The ‘90s were a pivotal time for horror movies. Here are the 10 best 1990s horror movies to get you in the Halloween spirit this year!
Perhaps more than any other movie genre, horror cinema has been through several different waves throughout its history. It’s a genre that’s constantly reinventing itself with fresh ideas and new styles, which makes each specific period incredibly distinct and i observably different. The 1990s were a particularly interesting period for horror, drifting from the gruesome and gory slashers of the ‘80s into a more mature, experimental type of storytelling that’s arguably even scarier. Many of the decade’s most famous horror projects have aged surprisingly well, maintaining their fright-factor and solidifying themselves as staples of the Halloween period. Let’s take a look at the 10 best 1990s horror movies to watch this Halloween.
1. Misery (1990)
Director: Rob Reiner
Cast: James Caan, Kathy Bates
Stephen King is probably the most well-known horror author of all time, so it’s no real surprise that his novels have been adapted into such successful movies across the years. ‘Misery’ was far from King’s most beloved story upon release, but Reiner’s movie perfectly captures the nuanced character work, atmospheric storytelling, and terrifying use of tension that’s given it a huge boost in popularity since then. Caan and Bates provide two of their best performances as a struggling writer and his obsessed fan, whose complex dynamic drives the story forward as Caan’s character finds himself kidnapped by Bates’. Misery plays with tension and apprehension in a way that very few horrors manage, capitalising on its short runtime and making every minute count.
2. Candyman (1992)
Director: Bernard Rose
Cast: Tony Todd, Virginia Madsen, Kasi Lemmons
Candyman marks a clear transition for the horror genre into the more socially-aware and provocative kind of storytelling that audiences are used to seeing today. The film uses a terrifying story about a young woman researching local crimes and murders to play with ideas of folklore and urban mythology in fascinating ways, building a powerful commentary on the state of modern society that’s still painfully relevant today. The film is sharp, confident, and blatantly purposeful; Rose’s story hits all the right notes, and his ouse of practical effects really sucks the audience into the experience. The movie also spawned two other ‘90s sequels that maintain the revolutionary spirit of the original.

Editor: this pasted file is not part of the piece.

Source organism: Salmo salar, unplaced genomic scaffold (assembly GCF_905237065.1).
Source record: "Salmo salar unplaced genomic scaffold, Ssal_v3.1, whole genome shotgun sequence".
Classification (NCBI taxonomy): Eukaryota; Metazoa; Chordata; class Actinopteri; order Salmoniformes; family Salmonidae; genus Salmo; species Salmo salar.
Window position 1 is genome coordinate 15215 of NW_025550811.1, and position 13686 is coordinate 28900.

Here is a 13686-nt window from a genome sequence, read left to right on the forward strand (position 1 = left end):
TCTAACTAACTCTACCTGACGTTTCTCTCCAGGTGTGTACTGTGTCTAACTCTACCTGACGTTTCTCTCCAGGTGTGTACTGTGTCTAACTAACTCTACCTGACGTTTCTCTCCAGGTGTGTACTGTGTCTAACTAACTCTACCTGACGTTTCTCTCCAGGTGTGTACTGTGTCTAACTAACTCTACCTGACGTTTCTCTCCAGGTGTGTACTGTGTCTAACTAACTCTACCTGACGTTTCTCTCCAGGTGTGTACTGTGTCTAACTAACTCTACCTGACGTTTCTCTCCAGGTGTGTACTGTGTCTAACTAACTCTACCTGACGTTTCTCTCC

3. The Silence Of The Lambs (1991)
Director: Jonathan Demme
Cast: Jodie Foster, Anthony Hopkins, Scott Glenn
Although Demme’s The Silence of the Lambs isn’t an all-out horror experience in the same way as many others from this era, it’s arguably even scarier thanks to its spectacular use of tension and the building fear of what’s lurking in the shadows. The movie was a huge success both critically and commercially, going on to win Best Picture (among several other awards) at the Oscars in ‘92. But while it’s a seemingly obvious pick, there’s a reason it’s so widely considered the crowning jewel of ‘90s horror. Hopkins and Foster provide two of their best performances as a psychologist and the criminal that she employs to help with a current case, Demme weaves a complex narrative web that keeps the audience guessing, and the way it blends horror tropes into such a darkly psychological story was something totally new for the time.
4. Funny Games (1997)
Director: Michael Haneke
Cast: Susanne Lothar, Ulrich Mühe, Arno Frisch
Contrary to popular belief, Hollywood wasn’t the only place that groundbreaking horror could be found in the ‘90s. Funny Games was an incredibly popular project from Austrian director Michael Haneke that essentially took the world by storm, playing with narrative tropes that audiences had grown used to and subverting everything it possibly could. The story follows two young men who take a family hostage and force them to play twisted games in order to survive. An extremely twisted narrative meets an equally disturbing roster of characters in this psychological thriller, where everything that could possibly go wrong somehow manages to do so. Every single frame is filled with intensity and shocking imagery, coming together into an ending that’s still being discussed today.
5. The Sixth Sense (1999)
Director: M. Night Shyamalan
Cast: Bruce Willis, Haley Joel Osment, Toni Colette